Krista Klokeid shows a necklace carrying 400 red beads, each representing a unit of blood she has received over the past four years. (Morgan Cross photo)

Krista Klokeid shows a necklace carrying 400 red beads, each representing a unit of blood she has received over the past four years. (Morgan Cross photo)

Routine donor and father of blood recipient urges others to give over BC Day long weekend

Summer is a critical time for blood donations.

When Kerry Klokeid was a child, he never imagined he would one day donate blood on a regular basis.

Kerry watched his parents donate from time to time and did the same when he was old enough. After moving out and making a life of his own, however, that charitable habit soon fizzled out.

“People donate free of charge. It’s just a matter of finding the time to go in and give the blood,” said Kerry, citing “being busy” as a main reason people don’t pledge the time to give.

He began donating sporatically again in 2006, but it wasn’t until his daughter, Krista, was unexpectedly diagnosed with a rare and unknown blood disease four years ago that he realized the importance of giving blood. The personal connection pulled him back into a blood donation routine, more so than ever before.

“That’s the problem, I couldn’t relate it to something personal,” said Kerry, a Greater Victoria resident.

At 33 years old, Krista has required blood every two weeks for the past four years to maintain her depleting hemoglobin and iron levels. In that time, she has received more than 400 units of blood, approximately one pint of blood each week.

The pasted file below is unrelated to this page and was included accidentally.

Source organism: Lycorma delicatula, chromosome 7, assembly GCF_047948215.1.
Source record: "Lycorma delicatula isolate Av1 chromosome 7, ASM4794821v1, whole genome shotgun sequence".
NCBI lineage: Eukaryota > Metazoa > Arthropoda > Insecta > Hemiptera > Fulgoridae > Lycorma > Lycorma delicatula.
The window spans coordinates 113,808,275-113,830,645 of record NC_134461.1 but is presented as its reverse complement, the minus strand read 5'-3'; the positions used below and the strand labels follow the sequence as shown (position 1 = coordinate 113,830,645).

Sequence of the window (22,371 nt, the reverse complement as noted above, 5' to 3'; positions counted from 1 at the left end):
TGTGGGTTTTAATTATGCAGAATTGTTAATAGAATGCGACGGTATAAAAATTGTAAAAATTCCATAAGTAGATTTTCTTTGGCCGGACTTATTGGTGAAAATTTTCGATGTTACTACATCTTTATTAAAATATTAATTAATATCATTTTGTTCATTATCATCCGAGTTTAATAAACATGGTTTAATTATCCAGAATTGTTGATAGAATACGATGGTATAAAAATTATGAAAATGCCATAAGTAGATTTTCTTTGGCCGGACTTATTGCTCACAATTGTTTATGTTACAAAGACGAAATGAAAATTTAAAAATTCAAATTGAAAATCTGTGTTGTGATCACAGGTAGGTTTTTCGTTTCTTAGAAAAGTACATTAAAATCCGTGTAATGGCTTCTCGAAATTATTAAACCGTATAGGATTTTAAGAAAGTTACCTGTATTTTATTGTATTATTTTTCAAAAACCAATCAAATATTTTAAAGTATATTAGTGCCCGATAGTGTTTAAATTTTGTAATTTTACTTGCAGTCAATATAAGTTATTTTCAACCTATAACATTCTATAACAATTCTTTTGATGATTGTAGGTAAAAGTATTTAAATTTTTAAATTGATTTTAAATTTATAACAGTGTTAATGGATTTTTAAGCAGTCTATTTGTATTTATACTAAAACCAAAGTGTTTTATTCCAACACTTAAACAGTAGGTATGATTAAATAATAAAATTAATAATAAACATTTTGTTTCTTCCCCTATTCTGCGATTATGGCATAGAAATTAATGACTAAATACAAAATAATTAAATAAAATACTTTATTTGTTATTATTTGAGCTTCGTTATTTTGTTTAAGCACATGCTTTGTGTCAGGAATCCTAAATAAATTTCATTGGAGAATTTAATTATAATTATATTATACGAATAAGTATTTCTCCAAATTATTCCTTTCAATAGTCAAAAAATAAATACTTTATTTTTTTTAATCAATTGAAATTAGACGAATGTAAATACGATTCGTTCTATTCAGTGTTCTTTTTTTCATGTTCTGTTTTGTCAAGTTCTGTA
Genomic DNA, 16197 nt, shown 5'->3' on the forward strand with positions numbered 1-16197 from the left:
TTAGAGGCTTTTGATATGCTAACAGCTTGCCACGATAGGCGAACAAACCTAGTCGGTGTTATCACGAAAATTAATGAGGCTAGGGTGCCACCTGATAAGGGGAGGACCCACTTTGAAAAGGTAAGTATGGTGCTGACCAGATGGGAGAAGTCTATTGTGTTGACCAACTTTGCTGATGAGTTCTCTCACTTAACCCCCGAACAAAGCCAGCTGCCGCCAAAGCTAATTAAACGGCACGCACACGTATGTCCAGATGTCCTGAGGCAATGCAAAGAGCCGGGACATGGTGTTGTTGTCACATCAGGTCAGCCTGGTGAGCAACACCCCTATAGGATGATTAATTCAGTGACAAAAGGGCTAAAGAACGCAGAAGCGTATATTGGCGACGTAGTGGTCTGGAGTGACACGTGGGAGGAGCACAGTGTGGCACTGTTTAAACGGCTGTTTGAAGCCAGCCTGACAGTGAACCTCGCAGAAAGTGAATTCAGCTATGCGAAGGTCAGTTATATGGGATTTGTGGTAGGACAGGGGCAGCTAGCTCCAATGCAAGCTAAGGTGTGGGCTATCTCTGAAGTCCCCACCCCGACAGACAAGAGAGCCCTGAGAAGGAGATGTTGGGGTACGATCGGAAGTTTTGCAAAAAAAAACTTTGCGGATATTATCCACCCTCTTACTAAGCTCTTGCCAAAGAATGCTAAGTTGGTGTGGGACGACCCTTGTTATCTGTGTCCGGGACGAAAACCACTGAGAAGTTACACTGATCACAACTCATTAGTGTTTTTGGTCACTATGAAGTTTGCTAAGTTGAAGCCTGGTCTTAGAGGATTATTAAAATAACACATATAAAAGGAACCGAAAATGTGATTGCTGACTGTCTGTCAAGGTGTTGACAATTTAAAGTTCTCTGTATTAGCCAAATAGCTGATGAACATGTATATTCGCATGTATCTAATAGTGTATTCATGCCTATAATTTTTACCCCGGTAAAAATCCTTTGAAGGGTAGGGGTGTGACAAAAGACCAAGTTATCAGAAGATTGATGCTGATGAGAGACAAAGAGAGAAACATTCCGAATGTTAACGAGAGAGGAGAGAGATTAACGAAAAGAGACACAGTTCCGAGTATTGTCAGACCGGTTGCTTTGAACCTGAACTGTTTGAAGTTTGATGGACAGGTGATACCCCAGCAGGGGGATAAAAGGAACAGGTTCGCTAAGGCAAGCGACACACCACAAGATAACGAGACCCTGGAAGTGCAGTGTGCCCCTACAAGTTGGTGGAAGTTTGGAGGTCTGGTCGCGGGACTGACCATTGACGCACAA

Her levels of iron and hemoglobin are so low that she often cannot walk up a flight of stairs without resting several times. Due to her condition, she was required to leave her job as a paramedic.

“You have a situation where someone in your family, or a close friend, needs lots of blood, and you think ‘I’ve got it’,” Kerry said.

Kerry continues to donate blood for Krista and others in need to this day. While he admits he’s a bit squeamish when the needles come out, Kerry is determined to continue his altruism anyway, especially given that his blood type can be donated to anyone, including children.

“Unless people have somebody who is put in a situation where they need to have blood and blood byproducts, they’re sometimes not aware how difficult it is for people who need it to get it,” he said. “It’s not like they can go and make some more, it’s on a volunteer basis.”

Krista added, “The kindness of strangers, family and friends is what keeps me alive.”

Canadian Blood Services issued an urgent call for donors across Canada in June, and though donor numbers were met by July 1, more blood is always needed. Summer presents a historically difficult time for the blood system.

At any given time, Canadian Blood Services has only five to eight-day supplies of blood available due to the short shelf life of blood. Kerry plans to donate over B.C. Day long weekend and encourages others to do the same.

“You have to be thankful for what you have and you have to pay back a little bit,” said Kerry. “Think about donating blood. There’s no real pain involved, just an hour of your time to help somebody.”

Canadian Blood Services encourages those 17 and over to donate, and, as the upper age limit has been removed, those over 71 can continue to donate. The full criteria for donors and a list of nearby clinics is available at

blood donorCanadian Blood Services

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